He has stolen our misfortune by
sending Your Divine Grace, His personal envoy,
to show the folly of our self-imposed exile.
You have changed our lives by demonstrating
pure devotional service to Kṛṣṇa, conceivable to us only
by Your Divine Grace.

The matchless gift, which
immediately relieves all material distress,
opens the way to the best of fortune,
bestows transcendental happiness,
is rarely achieved,
transcends even liberation,
and is the only way to attract Kṛṣṇa,
is available only at the lotus feet
of the pure spiritual master.
Anyone who wants any happiness must learn
bhakti from a bona fide guru,
making his word one’s life and soul.
Lord Caitanya shows this as the root
of the devotional creeper.
We can attain love for Kṛṣṇa
only by the spiritual master’s
divine grace.

Śrīla Prabhupāda, you are the supreme professor
of the science of devotional service.
Anyone who claims to know anything about Kṛṣṇa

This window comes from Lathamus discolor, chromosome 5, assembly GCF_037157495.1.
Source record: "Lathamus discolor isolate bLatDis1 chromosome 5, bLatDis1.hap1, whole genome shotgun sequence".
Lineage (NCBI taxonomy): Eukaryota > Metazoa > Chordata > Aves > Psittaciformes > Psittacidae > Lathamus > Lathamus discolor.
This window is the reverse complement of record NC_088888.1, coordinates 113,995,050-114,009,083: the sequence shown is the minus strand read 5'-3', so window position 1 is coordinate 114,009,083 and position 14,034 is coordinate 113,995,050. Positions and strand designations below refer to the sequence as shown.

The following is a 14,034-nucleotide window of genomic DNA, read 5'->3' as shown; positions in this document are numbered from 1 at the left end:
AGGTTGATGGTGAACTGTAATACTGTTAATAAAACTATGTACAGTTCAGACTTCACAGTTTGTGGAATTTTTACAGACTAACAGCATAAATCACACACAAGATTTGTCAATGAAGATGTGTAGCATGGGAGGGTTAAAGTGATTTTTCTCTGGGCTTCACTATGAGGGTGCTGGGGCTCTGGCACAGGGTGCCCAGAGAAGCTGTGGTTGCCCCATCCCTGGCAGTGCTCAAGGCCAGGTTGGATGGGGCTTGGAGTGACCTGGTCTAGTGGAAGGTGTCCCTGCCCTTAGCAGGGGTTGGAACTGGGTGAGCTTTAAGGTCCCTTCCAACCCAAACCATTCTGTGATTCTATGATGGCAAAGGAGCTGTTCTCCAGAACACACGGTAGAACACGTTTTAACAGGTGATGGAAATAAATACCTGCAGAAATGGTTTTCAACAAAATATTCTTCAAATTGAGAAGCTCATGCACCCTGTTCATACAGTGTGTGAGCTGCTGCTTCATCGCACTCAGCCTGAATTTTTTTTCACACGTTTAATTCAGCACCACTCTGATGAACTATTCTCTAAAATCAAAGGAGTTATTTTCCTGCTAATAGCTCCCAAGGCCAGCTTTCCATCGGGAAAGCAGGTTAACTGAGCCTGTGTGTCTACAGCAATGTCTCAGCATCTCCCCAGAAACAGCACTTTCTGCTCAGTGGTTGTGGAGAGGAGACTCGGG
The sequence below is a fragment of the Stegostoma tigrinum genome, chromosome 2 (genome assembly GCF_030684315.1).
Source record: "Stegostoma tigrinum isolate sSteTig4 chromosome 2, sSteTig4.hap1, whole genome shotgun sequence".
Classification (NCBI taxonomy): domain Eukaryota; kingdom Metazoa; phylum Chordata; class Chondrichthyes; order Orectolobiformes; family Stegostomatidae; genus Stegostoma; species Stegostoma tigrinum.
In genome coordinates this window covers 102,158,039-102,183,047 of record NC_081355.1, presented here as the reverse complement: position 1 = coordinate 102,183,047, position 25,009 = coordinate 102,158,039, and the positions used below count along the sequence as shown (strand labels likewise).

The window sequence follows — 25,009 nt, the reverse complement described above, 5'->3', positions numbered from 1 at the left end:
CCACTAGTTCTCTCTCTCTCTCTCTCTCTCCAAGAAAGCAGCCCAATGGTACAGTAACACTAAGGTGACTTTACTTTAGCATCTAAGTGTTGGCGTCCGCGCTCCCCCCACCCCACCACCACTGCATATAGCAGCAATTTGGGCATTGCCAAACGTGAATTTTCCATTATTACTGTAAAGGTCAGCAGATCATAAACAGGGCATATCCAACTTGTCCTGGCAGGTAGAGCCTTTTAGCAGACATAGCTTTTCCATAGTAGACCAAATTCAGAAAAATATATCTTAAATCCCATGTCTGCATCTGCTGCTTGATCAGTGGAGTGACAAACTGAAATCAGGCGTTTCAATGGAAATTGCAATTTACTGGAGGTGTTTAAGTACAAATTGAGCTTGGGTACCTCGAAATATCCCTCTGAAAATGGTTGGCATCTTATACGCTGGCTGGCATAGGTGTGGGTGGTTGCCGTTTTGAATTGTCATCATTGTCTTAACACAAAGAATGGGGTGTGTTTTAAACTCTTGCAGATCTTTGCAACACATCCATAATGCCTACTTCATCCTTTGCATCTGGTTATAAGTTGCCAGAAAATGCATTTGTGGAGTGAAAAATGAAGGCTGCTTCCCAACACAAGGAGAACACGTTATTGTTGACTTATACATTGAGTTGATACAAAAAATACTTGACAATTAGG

must have heard it from you.
Any goodness found in the word in this age of anxiety and discord
is strictly due to your taking the word of your spiritual master
as life and soul, and showering us with
your causeless mercy.

The task of preaching is our legacy;
you left you mission incomplete
so we could spend our lives pursuing its fulfillment.
We are your limbs in this dark world, and
apart from you, our lives have no meaning;
apart from Your Divine Grace –
your causeless mercy – we have no life.

As we approach the Śrīla Prabhupāda Centennial year,
your helpless children – your “boys and girls”
(though boys and girls, perhaps, only in your eyes anymore),
those who came in the years of struggle,
the new counterculture kids who remind us
of ourselves not so long ago,
and the world’s great hope, the gurukula alumni,
who show us all how to remember Kṛṣṇa
everywhere and when –
pray to dedicate our work, words, and thoughts
to establishing your reputation as the universal teacher of pure devotion
so all may be attracted to your lotus feet
and receive your causeless mercy.

Just as we get water from the earth by digging,
we hope to get one more drop of your mercy
by our service to your great mission.
That drop of mercy, we hope, will yield
humility, forbearance, compassion,
and freedom from personal ambition.
Only then will be fit to free
all fallen souls of Kali-yuga
from the ignorance and misfortune they so prize
and share the great treasure of
Your Divine Grace.